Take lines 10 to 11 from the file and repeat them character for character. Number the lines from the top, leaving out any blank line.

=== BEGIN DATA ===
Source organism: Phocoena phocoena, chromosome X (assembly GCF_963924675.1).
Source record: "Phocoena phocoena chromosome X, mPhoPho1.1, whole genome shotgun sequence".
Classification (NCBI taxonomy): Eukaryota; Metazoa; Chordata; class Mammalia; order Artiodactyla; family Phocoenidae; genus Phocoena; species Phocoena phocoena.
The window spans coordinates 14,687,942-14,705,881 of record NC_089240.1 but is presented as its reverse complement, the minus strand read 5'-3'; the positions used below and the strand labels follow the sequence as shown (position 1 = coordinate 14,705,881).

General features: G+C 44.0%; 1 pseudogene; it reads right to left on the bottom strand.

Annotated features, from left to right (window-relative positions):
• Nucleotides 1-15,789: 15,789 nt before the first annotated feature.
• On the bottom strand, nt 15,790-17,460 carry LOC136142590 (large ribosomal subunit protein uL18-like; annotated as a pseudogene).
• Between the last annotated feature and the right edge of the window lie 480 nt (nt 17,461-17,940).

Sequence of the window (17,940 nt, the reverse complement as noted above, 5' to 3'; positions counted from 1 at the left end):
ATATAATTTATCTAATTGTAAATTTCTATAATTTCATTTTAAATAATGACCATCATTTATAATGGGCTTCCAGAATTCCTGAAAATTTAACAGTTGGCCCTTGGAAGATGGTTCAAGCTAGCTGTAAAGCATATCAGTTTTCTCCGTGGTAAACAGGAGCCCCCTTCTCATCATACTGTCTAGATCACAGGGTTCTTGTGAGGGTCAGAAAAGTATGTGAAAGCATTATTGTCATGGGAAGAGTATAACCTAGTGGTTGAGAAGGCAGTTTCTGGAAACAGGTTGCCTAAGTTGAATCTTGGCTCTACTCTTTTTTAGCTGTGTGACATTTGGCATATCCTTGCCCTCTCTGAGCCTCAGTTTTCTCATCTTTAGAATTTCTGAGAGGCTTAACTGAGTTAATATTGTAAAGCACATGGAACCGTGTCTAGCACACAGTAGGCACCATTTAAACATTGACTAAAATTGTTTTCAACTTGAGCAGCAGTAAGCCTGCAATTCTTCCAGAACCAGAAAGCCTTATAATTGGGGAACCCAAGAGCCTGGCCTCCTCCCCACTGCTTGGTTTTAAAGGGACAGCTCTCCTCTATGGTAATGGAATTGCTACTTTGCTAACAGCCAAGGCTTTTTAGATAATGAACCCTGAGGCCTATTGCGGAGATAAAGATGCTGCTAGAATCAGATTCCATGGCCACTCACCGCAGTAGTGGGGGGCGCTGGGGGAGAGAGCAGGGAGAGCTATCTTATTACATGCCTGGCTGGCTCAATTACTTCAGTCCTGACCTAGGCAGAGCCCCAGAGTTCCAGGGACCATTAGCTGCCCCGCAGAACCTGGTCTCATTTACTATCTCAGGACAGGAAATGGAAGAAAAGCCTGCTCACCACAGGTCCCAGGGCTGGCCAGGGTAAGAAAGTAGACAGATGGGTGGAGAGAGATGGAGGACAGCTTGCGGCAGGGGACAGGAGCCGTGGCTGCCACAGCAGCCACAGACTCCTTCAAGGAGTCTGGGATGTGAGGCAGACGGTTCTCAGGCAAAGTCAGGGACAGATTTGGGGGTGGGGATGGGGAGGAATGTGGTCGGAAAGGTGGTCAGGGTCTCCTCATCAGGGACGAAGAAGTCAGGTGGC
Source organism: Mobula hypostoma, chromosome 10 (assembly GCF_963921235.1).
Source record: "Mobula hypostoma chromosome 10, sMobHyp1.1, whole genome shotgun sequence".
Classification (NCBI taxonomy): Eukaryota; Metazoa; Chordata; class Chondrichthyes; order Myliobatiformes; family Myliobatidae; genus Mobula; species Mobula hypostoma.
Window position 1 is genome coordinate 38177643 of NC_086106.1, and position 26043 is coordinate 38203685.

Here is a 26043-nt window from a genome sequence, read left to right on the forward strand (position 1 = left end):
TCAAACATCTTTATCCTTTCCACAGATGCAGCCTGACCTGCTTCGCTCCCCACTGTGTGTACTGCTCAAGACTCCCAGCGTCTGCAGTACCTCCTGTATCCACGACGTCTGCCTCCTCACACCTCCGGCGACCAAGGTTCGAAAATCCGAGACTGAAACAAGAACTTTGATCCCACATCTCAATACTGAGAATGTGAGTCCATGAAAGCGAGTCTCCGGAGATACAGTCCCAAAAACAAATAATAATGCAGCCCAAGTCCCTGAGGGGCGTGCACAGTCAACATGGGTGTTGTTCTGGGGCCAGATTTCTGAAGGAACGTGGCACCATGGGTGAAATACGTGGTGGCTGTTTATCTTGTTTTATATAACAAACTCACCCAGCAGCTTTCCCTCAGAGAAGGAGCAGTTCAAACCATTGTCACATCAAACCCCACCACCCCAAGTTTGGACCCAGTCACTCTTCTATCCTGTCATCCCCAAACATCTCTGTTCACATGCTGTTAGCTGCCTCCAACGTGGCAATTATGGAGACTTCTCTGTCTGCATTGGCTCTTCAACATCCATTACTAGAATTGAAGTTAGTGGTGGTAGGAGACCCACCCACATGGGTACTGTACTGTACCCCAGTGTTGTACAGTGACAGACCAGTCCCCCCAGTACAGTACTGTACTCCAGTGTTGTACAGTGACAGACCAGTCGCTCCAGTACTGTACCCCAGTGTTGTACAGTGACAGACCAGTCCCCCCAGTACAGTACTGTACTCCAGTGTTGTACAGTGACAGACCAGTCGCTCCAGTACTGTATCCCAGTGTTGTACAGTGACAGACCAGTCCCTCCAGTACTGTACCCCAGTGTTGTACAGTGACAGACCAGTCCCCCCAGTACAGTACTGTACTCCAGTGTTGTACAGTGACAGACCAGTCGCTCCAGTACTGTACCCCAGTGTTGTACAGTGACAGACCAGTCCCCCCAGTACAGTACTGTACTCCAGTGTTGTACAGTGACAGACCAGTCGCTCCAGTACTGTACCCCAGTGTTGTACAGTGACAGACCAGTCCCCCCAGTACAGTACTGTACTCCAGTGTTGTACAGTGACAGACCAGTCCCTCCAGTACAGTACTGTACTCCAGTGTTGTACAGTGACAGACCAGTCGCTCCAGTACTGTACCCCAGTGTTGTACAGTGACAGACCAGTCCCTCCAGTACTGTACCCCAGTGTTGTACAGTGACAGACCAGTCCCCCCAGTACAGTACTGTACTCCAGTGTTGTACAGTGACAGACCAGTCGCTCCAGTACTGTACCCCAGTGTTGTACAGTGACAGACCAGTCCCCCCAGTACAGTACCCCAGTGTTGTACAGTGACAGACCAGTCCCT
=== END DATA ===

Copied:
Sequence of the window (17,940 nt, the reverse complement as noted above, 5' to 3'; positions counted from 1 at the left end):
ATATAATTTATCTAATTGTAAATTTCTATAATTTCATTTTAAATAATGACCATCATTTATAATGGGCTTCCAGAATTCCTGAAAATTTAACAGTTGGCCCTTGGAAGATGGTTCAAGCTAGCTGTAAAGCATATCAGTTTTCTCCGTGGTAAACAGGAGCCCCCTTCTCATCATACTGTCTAGATCACAGGGTTCTTGTGAGGGTCAGAAAAGTATGTGAAAGCATTATTGTCATGGGAAGAGTATAACCTAGTGGTTGAGAAGGCAGTTTCTGGAAACAGGTTGCCTAAGTTGAATCTTGGCTCTACTCTTTTTTAGCTGTGTGACATTTGGCATATCCTTGCCCTCTCTGAGCCTCAGTTTTCTCATCTTTAGAATTTCTGAGAGGCTTAACTGAGTTAATATTGTAAAGCACATGGAACCGTGTCTAGCACACAGTAGGCACCATTTAAACATTGACTAAAATTGTTTTCAACTTGAGCAGCAGTAAGCCTGCAATTCTTCCAGAACCAGAAAGCCTTATAATTGGGGAACCCAAGAGCCTGGCCTCCTCCCCACTGCTTGGTTTTAAAGGGACAGCTCTCCTCTATGGTAATGGAATTGCTACTTTGCTAACAGCCAAGGCTTTTTAGATAATGAACCCTGAGGCCTATTGCGGAGATAAAGATGCTGCTAGAATCAGATTCCATGGCCACTCACCGCAGTAGTGGGGGGCGCTGGGGGAGAGAGCAGGGAGAGCTATCTTATTACATGCCTGGCTGGCTCAATTACTTCAGTCCTGACCTAGGCAGAGCCCCAGAGTTCCAGGGACCATTAGCTGCCCCGCAGAACCTGGTCTCATTTACTATCTCAGGACAGGAAATGGAAGAAAAGCCTGCTCACCACAGGTCCCAGGGCTGGCCAGGGTAAGAAAGTAGACAGATGGGTGGAGAGAGATGGAGGACAGCTTGCGGCAGGGGACAGGAGCCGTGGCTGCCACAGCAGCCACAGACTCCTTCAAGGAGTCTGGGATGTGAGGCAGACGGTTCTCAGGCAAAGTCAGGGACAGATTTGGGGGTGGGGATGGGGAGGAATGTGGTCGGAAAGGTGGTCAGGGTCTCCTCATCAGGGACGAAGAAGTCAGGTGGC